NCCAOM Video Contest
The NCCAOM is excited to announce the launch of the second annual video contest "Because it Works!" 2015.
Meet Cheyenne: Your Future Colleague
Allow me to introduce you to Cheyenne (Chey), the daughter of some of our family's closest friends. We attend and serve at the same church together, and have known each other for many years.
Going On-Site With Chiropractic Care
The Foundation for Chiropractic Progress has released a position paper highlighting the financial, clinical and patient-satisfaction benefits of providing chiropractic care at on-site corporate health clinics.
The Three Heater Official
This Official, belonging to the element Fire, is responsible for maintaining and regulating the heating system of the body, mind, and spirit. It is named for its function. The trunk is divided into three "burning spaces" or "jiaos."
Creating Relationships at Southwest Symposium
The month of May brought many interesting activities. As I have said in many previous columns this year, this profession is moving in a very exciting direction. Make sure you are getting involved. If you're not, you just might get left behind.
Treatment of PTSD: An Opportunity for the Practice of Integrated Medicine
PTSD is widespread across America today. Not only do many of our honored men and women in uniform bring it home with them from the war zones they have been active in, but it often follows any life-threatening event people go through when their lives have been in danger.
Marketing with a Microphone
When given an option, it stands to reason that people prefer to do business with those they know, like, and trust.
Free Yourself From the Pocketbook Practice
Let's take a journey together; there's an important lesson to be learned. Imagine a town or city just like yours.
Sports Medicine 101: Surgery or No Surgery?
In the world of sports medicine, many careers are saved by surgeries that correct traumatic damage to the body. Muscle tears, ligament damage, fractures, spinal disc herniations, and joint instabilities are a few of the issues frequently addressed with surgical intervention.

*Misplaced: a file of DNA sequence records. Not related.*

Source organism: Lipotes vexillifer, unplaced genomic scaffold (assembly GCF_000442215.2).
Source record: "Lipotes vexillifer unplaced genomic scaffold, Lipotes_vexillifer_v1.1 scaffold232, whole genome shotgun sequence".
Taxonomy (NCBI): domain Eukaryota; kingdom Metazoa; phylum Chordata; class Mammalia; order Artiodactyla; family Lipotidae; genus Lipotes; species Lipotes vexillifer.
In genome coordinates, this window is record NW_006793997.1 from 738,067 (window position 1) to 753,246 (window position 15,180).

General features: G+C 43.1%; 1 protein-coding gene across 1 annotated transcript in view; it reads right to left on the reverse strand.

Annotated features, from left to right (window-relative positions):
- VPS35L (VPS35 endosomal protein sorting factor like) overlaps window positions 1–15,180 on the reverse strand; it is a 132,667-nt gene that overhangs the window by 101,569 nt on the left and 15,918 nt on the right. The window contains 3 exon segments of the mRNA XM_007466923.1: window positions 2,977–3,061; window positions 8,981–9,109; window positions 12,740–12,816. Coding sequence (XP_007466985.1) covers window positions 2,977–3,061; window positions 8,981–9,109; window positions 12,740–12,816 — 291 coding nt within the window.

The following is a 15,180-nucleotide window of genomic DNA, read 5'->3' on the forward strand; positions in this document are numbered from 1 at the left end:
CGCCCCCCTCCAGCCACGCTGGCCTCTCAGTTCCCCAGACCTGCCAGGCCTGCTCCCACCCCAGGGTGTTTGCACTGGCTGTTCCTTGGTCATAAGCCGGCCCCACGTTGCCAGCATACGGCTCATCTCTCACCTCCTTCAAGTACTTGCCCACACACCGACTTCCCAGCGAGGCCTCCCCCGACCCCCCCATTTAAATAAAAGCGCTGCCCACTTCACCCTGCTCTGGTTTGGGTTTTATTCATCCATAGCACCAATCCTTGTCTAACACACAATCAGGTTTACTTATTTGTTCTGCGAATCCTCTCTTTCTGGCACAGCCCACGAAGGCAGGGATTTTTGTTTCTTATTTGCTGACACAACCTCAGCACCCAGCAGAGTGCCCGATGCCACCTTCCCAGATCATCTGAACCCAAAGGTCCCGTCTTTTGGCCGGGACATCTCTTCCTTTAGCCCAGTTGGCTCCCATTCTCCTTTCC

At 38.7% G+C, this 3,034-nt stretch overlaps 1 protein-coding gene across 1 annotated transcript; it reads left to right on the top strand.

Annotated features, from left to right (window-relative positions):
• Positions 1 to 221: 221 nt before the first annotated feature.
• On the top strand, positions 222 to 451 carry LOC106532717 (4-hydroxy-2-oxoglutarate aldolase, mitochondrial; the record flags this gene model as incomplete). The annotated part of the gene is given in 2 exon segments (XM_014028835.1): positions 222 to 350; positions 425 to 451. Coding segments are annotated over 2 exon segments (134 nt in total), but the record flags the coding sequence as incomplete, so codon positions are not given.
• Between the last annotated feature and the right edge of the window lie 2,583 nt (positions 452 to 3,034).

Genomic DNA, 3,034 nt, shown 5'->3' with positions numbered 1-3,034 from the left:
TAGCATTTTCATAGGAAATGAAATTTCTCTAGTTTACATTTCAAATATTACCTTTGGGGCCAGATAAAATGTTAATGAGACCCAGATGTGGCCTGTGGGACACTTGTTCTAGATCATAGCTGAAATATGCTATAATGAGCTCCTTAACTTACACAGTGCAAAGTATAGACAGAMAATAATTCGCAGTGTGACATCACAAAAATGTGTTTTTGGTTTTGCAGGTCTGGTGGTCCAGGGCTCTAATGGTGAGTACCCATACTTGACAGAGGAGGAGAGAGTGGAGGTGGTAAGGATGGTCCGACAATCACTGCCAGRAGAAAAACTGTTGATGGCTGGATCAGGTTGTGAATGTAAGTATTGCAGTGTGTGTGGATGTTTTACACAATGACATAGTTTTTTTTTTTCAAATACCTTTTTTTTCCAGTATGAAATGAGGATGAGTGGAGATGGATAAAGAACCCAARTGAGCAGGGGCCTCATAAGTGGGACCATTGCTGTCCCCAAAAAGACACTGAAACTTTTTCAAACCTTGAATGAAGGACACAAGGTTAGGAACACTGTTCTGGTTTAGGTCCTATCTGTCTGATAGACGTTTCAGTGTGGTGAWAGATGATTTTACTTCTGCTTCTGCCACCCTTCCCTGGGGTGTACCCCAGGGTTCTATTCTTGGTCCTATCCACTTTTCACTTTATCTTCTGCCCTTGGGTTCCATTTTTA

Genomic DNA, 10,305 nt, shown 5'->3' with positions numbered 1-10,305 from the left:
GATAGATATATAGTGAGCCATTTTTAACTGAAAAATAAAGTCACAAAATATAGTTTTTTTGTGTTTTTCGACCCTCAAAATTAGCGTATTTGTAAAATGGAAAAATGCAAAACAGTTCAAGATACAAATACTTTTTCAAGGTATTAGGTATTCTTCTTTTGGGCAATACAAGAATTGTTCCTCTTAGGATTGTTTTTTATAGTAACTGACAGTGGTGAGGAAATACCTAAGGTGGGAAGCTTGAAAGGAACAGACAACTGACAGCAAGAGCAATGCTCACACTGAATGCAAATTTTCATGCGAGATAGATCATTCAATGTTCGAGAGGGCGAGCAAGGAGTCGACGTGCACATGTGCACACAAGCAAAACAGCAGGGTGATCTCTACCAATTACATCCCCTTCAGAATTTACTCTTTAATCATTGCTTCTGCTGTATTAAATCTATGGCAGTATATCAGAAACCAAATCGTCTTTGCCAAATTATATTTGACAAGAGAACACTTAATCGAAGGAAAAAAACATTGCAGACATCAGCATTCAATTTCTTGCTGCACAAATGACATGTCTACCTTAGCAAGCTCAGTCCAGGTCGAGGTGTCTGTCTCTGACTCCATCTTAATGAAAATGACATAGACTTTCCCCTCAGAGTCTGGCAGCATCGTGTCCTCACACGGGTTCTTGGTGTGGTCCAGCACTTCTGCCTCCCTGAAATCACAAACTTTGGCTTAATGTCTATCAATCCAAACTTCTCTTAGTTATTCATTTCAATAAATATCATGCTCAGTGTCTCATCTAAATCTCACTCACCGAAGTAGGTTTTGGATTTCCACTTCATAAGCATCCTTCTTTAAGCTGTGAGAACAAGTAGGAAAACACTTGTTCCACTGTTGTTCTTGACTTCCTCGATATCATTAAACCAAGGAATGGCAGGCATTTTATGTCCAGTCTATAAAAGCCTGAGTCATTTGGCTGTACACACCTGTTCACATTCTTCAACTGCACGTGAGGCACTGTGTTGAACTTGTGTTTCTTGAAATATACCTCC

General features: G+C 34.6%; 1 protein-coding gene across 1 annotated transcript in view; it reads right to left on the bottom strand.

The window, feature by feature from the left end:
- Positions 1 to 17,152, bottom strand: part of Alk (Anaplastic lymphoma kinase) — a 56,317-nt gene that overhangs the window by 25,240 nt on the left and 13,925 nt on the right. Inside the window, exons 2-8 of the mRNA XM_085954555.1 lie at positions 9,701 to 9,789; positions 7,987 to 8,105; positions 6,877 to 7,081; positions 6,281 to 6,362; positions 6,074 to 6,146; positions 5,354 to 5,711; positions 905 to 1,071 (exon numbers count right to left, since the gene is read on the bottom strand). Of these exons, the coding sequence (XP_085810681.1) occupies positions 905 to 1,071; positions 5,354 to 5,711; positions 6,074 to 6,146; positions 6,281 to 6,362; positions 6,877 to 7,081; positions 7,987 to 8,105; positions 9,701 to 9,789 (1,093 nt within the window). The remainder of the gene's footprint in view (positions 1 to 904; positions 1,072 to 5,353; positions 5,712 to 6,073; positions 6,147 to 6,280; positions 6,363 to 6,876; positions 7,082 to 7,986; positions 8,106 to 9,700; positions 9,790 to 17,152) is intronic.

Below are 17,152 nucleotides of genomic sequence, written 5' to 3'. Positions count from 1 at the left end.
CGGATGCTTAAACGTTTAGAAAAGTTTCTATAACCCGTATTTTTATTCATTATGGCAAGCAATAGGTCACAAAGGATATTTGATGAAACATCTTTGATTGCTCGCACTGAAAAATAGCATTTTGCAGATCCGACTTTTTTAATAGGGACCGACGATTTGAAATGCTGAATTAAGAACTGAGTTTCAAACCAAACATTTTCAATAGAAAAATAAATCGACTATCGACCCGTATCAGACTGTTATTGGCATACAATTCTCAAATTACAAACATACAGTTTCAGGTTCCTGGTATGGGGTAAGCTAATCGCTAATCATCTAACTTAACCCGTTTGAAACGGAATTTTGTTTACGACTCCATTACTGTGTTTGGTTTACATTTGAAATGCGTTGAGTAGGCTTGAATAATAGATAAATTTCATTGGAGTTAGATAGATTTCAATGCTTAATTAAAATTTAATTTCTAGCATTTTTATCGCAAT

August, 2003, Vol. 03, Issue 08
The "Secret" of Chinese Pulse Assessment, Part II
By Barbra Esher, AOBTA CI. Dipl. ABT & Ac. (NCCAOM), LAc
Editor's note: This series of articles is based on information from Barbra Esher's forthcoming textbook, Shiatsu and Chinese Medicine.
Last time, I gave an introduction to taking the pulses using the information gathered within the context of Chinese assessment principles.In this article, you will find the method for taking the pulse and the correlations to the whole body.
Method for Taking the Pulse
If you want accurate readings, it is essential to decrease your variables as much as possible. I can't emphasize this enough! There are so many things that will affect your readings. Being consistent each time you take a pulse will enable you to better evaluate the information.
The best time to take the pulse is at the crack of dawn, which is considered a neutral time between yin and yang when you can get the most accurate reading. I don't know about you, but I am not ready to restructure my practice so that my clients line up at 6 a.m. to have their pulses taken! Instead, I give my clients a few minutes to settle down from the yang of rushing to get to their appointment (between the yang of the outside world and the relative yin of my office) and take their pulses at that time. Most of my questions are guided by what I feel in their pulses.